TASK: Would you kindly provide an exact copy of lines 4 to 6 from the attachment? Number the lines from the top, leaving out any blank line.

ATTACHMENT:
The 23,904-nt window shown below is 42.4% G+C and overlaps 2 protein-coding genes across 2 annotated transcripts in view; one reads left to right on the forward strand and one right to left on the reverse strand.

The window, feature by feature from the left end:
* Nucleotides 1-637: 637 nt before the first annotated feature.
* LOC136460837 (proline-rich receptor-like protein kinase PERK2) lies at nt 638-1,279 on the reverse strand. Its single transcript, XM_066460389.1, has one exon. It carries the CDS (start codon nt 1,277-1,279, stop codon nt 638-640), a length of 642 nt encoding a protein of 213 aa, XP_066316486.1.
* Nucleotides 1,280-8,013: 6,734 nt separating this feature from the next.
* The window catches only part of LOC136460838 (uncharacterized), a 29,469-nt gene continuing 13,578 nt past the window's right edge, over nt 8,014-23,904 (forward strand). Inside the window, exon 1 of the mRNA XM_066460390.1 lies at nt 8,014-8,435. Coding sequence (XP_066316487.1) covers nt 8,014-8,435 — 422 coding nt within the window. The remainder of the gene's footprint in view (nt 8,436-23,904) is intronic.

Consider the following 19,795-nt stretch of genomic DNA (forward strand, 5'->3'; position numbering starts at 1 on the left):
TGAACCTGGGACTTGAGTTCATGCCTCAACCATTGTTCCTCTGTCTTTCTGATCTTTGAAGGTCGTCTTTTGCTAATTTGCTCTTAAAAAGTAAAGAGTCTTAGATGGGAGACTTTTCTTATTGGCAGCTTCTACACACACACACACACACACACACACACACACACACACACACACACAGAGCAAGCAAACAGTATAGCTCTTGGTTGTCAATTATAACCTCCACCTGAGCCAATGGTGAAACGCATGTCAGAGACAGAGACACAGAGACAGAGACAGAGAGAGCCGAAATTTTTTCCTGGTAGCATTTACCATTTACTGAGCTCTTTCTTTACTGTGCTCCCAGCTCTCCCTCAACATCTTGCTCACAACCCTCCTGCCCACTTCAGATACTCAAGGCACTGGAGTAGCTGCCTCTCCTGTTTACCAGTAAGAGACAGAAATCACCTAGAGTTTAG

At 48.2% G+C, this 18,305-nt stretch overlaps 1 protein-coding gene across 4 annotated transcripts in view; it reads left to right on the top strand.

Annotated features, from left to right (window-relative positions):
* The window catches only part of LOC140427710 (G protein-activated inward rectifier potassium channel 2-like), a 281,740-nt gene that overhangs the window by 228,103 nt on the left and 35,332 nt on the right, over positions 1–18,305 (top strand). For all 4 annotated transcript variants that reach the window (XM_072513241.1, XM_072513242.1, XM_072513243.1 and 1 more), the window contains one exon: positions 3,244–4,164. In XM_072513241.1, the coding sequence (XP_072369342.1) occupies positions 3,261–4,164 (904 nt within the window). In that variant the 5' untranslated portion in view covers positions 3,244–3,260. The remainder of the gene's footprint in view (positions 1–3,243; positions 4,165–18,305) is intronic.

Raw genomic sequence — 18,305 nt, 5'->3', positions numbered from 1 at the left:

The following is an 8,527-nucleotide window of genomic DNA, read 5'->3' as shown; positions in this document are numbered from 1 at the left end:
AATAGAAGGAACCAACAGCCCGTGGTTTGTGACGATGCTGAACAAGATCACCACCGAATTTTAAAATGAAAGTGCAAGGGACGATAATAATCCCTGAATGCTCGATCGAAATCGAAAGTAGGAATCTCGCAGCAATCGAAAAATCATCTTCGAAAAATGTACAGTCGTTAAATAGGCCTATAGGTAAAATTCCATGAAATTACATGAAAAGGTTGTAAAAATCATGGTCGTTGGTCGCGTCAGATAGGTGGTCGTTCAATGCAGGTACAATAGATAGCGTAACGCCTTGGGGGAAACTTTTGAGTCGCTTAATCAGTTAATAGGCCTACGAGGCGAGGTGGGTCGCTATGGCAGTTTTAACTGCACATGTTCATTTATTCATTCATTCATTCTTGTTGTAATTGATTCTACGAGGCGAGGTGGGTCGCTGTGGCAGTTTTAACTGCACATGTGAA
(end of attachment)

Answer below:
* LOC136460837 (proline-rich receptor-like protein kinase PERK2) lies at nt 638-1,279 on the reverse strand. Its single transcript, XM_066460389.1, has one exon. It carries the CDS (start codon nt 1,277-1,279, stop codon nt 638-640), a length of 642 nt encoding a protein of 213 aa, XP_066316486.1.
* Nucleotides 1,280-8,013: 6,734 nt separating this feature from the next.
* The window catches only part of LOC136460838 (uncharacterized), a 29,469-nt gene continuing 13,578 nt past the window's right edge, over nt 8,014-23,904 (forward strand). Inside the window, exon 1 of the mRNA XM_066460390.1 lies at nt 8,014-8,435. Coding sequence (XP_066316487.1) covers nt 8,014-8,435 — 422 coding nt within the window. The remainder of the gene's footprint in view (nt 8,436-23,904) is intronic.